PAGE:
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How to Discipline Without Using Punishment
I have a long-standing disagreement with punishment. When I was a child I would think to myself when I was punished, “Geez! You don’t have to punish me. Just tell me what I did wrong and what to do instead!” Punishment always seemed like an overreaction. It was only when I became a parent and a therapy graduate student that I realized that, indeed, it is an overreaction!
How Do Children Learn Without Punishment
I know you are asking, “Well, how are children suppose to learn what to do and what not to do if we don’t punish them when they do the wrong thing?” To that I say, “Children will learn what to do and what not to do by your example and by the natural and logical consequences of their behavior.”
What’s the Difference Between Punishment and Consequences?
Defining punishment and consequence is important here. Dictionary.com defines the words as follows:
Punishment: a penalty inflicted for an offense, fault, etc. Consequence: the effect, result or outcome of something occurring earlier. When I worked in family therapy, I would encourage parents to stop punishing (and rewarding) their children and start letting consequences teach their children what to do and what not to do. It’s a tough paradigm shift, however, in a society where parents think they have to make their children feel bad when they misbehave.
Some parents feel their children will become unmanageable or even criminal if they don’t feel bad for misbehavior early and often. I get that. It was a tough shift for me to make, too, and I even now, I flirt with the idea of punishment from time to time in order to punctuate my point when dealing with misbehavior.
Usually the question I get when discussing “no punishment” is “What on earth do we do instead?” I’m glad you asked!
3 Important No-Punishment Parenting Tips
1. Utilize consequences.
Let logical and natural consequences teach your children. Understand that no-punishment parenting is not permissive parenting. Permissive parenting is as dangerous to the emotional health of your child as overly-strict parenting.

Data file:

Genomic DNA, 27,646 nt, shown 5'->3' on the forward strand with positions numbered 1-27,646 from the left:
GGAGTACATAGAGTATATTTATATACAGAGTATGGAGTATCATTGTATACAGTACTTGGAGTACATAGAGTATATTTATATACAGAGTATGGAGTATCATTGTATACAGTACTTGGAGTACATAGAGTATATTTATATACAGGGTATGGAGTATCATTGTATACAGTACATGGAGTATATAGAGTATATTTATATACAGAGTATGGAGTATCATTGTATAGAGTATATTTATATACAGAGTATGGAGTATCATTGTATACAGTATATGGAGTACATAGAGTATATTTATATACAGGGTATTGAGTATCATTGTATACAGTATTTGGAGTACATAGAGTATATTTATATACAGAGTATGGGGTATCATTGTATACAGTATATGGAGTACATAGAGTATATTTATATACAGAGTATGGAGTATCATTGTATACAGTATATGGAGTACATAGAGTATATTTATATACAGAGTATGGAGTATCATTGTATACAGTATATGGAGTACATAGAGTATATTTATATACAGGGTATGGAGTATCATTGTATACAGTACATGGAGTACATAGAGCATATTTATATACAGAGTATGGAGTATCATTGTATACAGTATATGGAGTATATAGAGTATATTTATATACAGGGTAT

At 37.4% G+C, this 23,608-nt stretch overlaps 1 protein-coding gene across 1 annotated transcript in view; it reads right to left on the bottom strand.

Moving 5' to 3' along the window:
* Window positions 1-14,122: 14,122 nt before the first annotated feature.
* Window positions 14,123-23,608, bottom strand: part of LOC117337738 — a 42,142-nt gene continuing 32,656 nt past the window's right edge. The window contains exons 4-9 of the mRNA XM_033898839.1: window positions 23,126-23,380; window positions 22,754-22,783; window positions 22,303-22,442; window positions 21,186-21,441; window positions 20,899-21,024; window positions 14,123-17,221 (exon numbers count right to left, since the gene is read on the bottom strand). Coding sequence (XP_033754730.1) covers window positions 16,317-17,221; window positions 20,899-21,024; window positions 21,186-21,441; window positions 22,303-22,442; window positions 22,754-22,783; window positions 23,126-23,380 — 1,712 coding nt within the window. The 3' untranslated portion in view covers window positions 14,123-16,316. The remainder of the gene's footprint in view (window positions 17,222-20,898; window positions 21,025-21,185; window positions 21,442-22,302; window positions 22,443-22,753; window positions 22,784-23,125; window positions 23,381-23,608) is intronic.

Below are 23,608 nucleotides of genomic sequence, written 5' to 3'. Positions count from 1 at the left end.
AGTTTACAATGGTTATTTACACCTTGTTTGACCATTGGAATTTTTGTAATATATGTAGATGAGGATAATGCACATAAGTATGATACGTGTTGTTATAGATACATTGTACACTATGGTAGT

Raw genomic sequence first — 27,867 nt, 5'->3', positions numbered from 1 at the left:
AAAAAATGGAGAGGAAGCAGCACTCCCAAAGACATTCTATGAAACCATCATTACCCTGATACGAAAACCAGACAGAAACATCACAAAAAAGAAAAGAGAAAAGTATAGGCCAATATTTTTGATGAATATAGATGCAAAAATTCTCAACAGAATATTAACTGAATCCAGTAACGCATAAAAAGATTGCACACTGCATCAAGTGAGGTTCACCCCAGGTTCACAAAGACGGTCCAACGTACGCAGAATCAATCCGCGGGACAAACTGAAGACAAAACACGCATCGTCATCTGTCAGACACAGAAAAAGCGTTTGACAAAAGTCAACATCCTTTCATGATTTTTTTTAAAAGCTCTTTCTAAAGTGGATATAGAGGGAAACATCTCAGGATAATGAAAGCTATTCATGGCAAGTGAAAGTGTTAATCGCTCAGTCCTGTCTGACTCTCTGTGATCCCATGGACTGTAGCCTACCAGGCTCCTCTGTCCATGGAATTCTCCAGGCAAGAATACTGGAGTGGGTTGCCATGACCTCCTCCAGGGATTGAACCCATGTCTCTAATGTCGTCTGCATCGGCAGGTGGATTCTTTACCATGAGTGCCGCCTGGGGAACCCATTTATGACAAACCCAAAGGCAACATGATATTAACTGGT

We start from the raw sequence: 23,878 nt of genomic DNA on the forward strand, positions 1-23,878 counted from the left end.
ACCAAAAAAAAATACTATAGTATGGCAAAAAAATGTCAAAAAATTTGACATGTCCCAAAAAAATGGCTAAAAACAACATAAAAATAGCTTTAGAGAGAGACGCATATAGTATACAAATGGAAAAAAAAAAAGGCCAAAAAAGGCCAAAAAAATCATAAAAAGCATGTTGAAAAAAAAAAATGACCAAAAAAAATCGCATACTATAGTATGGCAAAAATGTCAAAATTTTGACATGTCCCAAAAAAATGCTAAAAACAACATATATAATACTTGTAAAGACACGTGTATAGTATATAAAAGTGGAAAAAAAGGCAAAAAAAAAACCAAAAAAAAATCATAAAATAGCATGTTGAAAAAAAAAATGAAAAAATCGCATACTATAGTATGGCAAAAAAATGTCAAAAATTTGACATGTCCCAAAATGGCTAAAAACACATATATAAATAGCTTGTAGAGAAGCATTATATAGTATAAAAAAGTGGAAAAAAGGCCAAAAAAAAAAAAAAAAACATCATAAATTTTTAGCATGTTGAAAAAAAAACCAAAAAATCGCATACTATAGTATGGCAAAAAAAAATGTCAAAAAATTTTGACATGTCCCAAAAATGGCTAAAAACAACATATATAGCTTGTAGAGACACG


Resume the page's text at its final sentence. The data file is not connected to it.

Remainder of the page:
Make rules and enforce them just like you do now. What things do your children currently face punishment for most often? Do these things already have natural consequences attached? If so, then there is no need to heap punishment on top of that. If not, then think of a logical consequence that fits.
Here’s an example of natural consequences. Your child throws a beloved toy (whether for fun or in anger) and the toy breaks. Your child is upset about losing a favorite toy. There is no need to punish your child. He has learned that throwing something can break it. He is sad.
You shouldn’t buy him a new toy. Instead, if he wants to replace the toy, he can earn the money to do so. Your job is to comfort him and help to explain how his actions led to the loss of his toy.
Logical consequences are a bit different in that you must impose the consequence. They work best for older children and teens who have the ability to think logically. However, you can use them for younger children.
Here is an example of logical consequences. Your child throw a favorite toy in anger or in fun. You remind your child that the toy is not appropriate for throwing. If your child throws the toy again, you put the toy away and tell her that she will get it back when she is able to have more self-control.
Again, there is no punishment necessary. Either she’s developmentally ready to handle that toy, or she isn’t. No need to make her feel bad about that. Instead your focus is keeping her toys unbroken and keeping her and those around her around safe.
Be matter of fact, be firm and be kind.
2. Seek to understand behaviors.
Children who feel well, behave well. If your child is misbehaving there is usually a reason. Sometimes that reason is nothing more than boredom. A bored child who has chosen to entertain himself by picking on a sibling doesn’t need to be grounded. He needs more things to do. I’m sure you can think of a chore that would keep him busy! That’s a logical consequence.
A child who misbehaves in school might have underlying issues that need to be addressed by a medical or mental health professional.
A disrespectful child needs to be given a script of the right words to say instead and not merely grounded or lectured.
3. Teach your child how to make amends.
Children should not be allowed to hurt others without consequence. It is important that your child make amends to those he hurts with his misbehavior. Did she speak rudely to you? Then she needs to give an apology. This can be verbal or written–which ever way your child is the most comfortable expressing herself sincerely. Did he break something that belongs to someone else? He needs to replace the item or pay for it.
At first, simply making amends may not feel like enough. You expect that your child will make amends and face a punishment, right? The truth is that the punishment goes beyond what is necessary to teach your child compassion and adds nothing of value to the situation.
Resources for Parenting Without Using Punishment
Here are some great books to read about how discipline without using punishment and how to grow your relationship with your child in a positive way.
Allison is a work-at-home, homeschooling mom of three sons. By sharing information about her passions (parenting, homeschooling, natural living, and real food) Allison encourages and inspires other moms to live and parent intentionally.
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